In order to make the identification clearer to the viewer of the display, it would be desirable to apply the modulation as a square wave with a period equal to 1/3 to 1/2 times the time required for the radar antenna to scan through its azimuth beamwidth. Typically, this time will be in the order of 0.006 second, for a 0.05° beam scanning 360° in 4 seconds. The square wave would then have a period of 0.002 to 0.003 seconds, and would break the returned echo into three or four discrete sections, each about 0.1° to 0.15° wide on the display. Depending on the display resolution, the modulation period could be adjusted to provide a visible indication within a single scan. It would be desirable to include a "zoom" feature on the TV display, permitting the navigator to expand the region around his or her estimated position and improving both the identification function and navigation with respect to nearby objects.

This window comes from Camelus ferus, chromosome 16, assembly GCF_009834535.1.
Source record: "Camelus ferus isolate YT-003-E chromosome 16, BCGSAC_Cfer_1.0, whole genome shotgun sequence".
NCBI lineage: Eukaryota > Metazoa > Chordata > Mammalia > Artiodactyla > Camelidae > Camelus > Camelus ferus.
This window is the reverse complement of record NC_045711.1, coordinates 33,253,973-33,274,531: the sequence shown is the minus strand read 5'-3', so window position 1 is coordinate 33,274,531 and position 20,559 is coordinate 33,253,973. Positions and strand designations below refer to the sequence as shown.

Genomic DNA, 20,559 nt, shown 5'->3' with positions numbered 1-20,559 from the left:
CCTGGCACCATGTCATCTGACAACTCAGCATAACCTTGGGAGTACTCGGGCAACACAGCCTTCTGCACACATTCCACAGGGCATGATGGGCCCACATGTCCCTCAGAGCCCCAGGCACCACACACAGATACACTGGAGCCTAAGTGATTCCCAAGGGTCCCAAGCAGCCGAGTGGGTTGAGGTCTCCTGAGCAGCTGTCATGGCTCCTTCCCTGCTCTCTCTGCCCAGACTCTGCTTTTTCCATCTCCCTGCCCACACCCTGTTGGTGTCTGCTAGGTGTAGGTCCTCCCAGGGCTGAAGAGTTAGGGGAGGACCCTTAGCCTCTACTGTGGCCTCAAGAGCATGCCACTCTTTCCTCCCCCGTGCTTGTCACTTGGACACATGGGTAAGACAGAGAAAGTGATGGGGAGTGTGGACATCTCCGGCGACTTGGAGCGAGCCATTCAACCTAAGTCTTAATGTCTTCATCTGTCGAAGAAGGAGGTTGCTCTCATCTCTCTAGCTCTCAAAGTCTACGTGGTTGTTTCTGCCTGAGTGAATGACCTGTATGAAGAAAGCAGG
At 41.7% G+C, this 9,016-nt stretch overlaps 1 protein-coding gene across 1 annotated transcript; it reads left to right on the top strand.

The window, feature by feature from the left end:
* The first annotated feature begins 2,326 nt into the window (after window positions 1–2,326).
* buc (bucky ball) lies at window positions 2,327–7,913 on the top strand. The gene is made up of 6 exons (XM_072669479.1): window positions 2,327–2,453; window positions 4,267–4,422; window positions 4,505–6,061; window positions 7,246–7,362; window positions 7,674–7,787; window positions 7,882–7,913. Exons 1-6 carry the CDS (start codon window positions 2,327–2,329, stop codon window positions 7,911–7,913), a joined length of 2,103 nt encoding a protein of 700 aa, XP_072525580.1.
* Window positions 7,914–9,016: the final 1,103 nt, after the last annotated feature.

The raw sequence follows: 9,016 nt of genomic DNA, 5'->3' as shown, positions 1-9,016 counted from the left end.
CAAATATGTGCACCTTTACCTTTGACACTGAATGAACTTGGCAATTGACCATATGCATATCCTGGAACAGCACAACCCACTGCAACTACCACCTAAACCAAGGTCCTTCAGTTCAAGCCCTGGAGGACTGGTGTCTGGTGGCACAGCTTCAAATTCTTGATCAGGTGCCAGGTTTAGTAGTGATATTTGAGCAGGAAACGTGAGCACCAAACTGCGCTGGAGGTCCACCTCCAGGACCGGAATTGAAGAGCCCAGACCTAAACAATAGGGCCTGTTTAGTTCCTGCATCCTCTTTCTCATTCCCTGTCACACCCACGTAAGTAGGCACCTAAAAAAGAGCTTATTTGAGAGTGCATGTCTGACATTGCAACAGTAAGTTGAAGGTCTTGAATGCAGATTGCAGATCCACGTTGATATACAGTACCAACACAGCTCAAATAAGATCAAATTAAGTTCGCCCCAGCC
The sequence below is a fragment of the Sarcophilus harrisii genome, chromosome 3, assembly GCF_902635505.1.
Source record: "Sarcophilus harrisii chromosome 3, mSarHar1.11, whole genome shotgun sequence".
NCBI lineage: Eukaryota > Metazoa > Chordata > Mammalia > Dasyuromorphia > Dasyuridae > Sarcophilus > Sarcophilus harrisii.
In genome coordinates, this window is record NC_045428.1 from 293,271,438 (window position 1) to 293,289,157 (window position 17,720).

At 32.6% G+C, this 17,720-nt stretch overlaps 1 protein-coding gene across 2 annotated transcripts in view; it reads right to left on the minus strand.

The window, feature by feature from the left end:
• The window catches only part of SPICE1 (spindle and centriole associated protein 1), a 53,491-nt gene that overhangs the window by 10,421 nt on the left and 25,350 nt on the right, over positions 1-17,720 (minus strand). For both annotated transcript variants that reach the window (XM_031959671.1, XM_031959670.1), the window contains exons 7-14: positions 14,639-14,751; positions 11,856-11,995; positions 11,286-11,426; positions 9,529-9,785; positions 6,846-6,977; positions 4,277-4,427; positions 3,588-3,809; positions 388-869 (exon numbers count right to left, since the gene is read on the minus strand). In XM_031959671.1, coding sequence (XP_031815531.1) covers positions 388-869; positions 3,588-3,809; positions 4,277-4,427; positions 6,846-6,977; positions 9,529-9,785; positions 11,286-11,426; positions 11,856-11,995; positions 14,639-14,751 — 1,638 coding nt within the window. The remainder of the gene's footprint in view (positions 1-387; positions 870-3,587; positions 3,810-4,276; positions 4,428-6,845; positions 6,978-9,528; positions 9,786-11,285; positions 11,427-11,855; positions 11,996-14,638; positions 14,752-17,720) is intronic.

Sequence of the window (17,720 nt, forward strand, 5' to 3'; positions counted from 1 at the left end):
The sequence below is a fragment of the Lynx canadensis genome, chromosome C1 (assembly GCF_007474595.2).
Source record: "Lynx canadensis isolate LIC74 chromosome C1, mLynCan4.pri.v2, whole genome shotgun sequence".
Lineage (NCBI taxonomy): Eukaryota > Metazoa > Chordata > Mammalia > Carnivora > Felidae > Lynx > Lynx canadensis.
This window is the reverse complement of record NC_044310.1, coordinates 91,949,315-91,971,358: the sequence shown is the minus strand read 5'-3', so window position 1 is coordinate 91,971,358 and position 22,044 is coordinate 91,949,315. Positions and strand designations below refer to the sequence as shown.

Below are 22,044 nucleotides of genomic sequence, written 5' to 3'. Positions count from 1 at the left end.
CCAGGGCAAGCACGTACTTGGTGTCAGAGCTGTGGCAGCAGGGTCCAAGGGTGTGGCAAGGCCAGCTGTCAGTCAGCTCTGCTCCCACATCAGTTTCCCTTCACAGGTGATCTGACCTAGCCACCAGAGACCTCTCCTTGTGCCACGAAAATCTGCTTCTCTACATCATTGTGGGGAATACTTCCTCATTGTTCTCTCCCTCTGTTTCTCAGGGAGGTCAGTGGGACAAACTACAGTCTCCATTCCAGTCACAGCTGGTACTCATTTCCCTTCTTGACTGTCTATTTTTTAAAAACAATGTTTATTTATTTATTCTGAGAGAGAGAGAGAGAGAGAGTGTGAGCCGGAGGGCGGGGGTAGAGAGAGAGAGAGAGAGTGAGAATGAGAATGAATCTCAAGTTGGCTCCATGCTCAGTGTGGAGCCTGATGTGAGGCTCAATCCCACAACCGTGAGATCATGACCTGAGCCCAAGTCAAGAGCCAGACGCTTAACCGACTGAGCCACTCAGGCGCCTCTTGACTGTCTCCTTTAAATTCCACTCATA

The picture available from a high resolution marine radar would be considerably better than that provided by most small craft radars, and could include synthetically generated navigation data of the type used by FAA controllers such as traffic lanes, hazard indicators, identification of fixed landmarks, etc. All fixed and moving craft would be displayed and the navigator would be able to use these data for avoidance of collisions as well as navigation into or out of harbor.
In addition to the navigational purposes heretofore described, the present invention may also be applied to facilitate the location of vessels in distress. The controllable reflector of the present assembly may be actuated to produce an identifiable echo on the radar screen of a vessel seeking to provide aid to the vessel in distress. This could take the form of a fixed sequence of on/off signals which would uniquely identify a vessel in distress among other returning echos.